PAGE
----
Sometime ago I also read of for 'chu3'. However, Quanzhou online dictionary (http://solution.cs.ucla.edu/~jinbo/dzl/lookup.php) lists it as homophone for and , so it is 'cy5'/'cu5'/'ci5'. Anyway, that's what the dictionary says. I have no problem if it is to be used as the (more) proper hanji for 'chu3'.
aokh1979
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Re: "House" in Hokkien......

Post by aokh1979 » Mon Feb 01, 2010 2:39 pm

Yes, niuc. 厝 has been widely used in 閩南 in China. I wonder how it got recognised as the "standard" writing. 說文解字 listed it as "tombstone" since Han Dynasty. It later meant morgue, where one kept dead body before burial. How can that be the "house" we live ?

I am not sure about others but I have started using 茨 and I will explain my thought to as many people as possible.
Ah-bin
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Re: "House" in Hokkien......

Post by Ah-bin » Tue Feb 02, 2010 2:09 am

I really don't think it's anything to do with a change in meaning. The word Chhu in Hokkien just ended up written that way, just like bah (meat) ended up being written with a character, even though it wasn;t a Chinese word to start with.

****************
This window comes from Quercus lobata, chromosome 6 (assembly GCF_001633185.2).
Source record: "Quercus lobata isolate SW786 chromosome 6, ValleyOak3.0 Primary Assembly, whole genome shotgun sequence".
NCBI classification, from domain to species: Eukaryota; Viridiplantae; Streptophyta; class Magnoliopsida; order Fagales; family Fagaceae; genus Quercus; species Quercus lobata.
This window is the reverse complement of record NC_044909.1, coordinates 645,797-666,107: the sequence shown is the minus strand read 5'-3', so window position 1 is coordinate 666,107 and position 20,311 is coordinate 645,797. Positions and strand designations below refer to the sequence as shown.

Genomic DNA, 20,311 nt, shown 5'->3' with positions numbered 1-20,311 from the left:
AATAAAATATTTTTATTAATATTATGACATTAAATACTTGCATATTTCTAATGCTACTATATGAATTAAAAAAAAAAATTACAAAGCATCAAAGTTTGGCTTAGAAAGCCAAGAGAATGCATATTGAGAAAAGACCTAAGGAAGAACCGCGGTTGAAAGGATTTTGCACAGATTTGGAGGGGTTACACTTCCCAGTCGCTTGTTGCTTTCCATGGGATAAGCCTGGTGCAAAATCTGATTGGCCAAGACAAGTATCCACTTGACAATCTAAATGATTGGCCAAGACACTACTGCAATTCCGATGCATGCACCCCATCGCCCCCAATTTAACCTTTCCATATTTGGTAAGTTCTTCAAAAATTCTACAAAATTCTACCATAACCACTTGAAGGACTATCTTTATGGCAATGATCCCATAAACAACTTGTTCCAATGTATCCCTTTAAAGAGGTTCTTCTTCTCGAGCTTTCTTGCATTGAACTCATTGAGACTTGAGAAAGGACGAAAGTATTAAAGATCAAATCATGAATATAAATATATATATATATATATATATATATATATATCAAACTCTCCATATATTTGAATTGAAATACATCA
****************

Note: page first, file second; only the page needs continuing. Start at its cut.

I'm sure the people who started using 厝 for house probably had no idea what it meant originally. Not everyone in the past who could read and write Chinese had access to old dictionaries or spent hours reading the Classics, especially by Ming times when popular literature began to flourish. Chinese people have invented many things themselves to write their spoken languages which are not found in dictionaries, new characters and imperfect sound borrowings and simplifications.

All of the old dictionaries where these characters are found (K'ang-hsi etc.) are dictionaries of written Classical Chinese, not of spoken Hokkien, so their definitions reflect the meanings of Classical Chinese, a different language from spoken Hokkien altogether. Just as different as Latin is from French. A Latin dictionary can tell you some things about the derivation of French words, but it isn't a Hokkien dictionary.

厝 is instantly recognisable to Hokkien speakers, used to write place names, and has at least a four-hundred year history of representing the word chhu in Hokkien and related languages. Why change to something no-one knows just because a dictionary of a different language uses it to represent a different word? Just fishing for answers....
SimL